Story at a glance
- The Parker Solar Probe captured the first complete image of Venus’s orbital dust ring for NASA.
- This image confirms a phenomenon first observed by NASA in the 1970s.
- The source of the dust is still up for debate in scientific communities.
NASA’s Parker Solar Probe was able to capture the first complete image of Venus’s orbital dust ring.
Astronomers have long believed it was there, but the new image confirms that there is a band of microscopic dust particles that circle around the Sun along Venus’s orbit.
“This is the first time that a circumsolar dust ring in the inner solar system could be revealed in its full glory in ‘white light’ images,” Guillermo Stenborg, an astronomer at the U.S. Naval Research Laboratory and lead researcher, told Johns Hopkins statement. “I find that pretty special.”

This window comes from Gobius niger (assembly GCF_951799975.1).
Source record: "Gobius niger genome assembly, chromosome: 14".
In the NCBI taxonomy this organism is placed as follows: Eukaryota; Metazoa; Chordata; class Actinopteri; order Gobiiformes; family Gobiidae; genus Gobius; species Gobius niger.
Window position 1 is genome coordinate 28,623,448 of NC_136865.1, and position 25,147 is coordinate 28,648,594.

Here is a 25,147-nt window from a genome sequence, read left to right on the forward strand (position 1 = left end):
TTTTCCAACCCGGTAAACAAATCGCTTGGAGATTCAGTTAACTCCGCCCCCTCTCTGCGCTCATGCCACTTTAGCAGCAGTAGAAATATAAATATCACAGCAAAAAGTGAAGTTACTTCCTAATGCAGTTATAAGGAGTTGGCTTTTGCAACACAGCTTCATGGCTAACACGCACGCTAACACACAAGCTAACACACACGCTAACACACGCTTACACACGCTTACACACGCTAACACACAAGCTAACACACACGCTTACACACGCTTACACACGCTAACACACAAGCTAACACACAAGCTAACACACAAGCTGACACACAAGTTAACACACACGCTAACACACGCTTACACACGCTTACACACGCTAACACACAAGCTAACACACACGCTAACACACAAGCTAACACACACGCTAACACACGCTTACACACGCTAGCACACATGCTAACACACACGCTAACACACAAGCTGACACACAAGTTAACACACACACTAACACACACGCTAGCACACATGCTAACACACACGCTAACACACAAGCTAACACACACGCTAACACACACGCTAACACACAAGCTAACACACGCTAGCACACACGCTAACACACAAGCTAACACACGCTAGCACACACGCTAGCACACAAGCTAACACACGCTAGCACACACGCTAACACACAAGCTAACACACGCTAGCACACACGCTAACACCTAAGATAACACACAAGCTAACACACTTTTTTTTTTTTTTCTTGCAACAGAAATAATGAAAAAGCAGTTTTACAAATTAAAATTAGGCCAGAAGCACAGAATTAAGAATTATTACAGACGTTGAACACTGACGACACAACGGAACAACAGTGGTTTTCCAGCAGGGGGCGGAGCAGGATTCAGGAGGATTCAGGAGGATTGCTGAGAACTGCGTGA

The phenomenon was first observed in the 1970s from NASA’s Helios spacecraft and was seen again during NASA’s Solar Terrestrial Relations Observatory mission, which took place from 2007 to 2014.
Scientists still consider the source of the dust to be up for debate. Over the years, space dust has been thought to be spawned by comet and asteroid debris, dust storms on Mars and possibly used as “the building blocks of stars and planets.”
The new research indicates that the dust band is 10 percent denser than the dust in peripheral regions.
These findings were published in The Astrophysical Journal on April 7, 2021.
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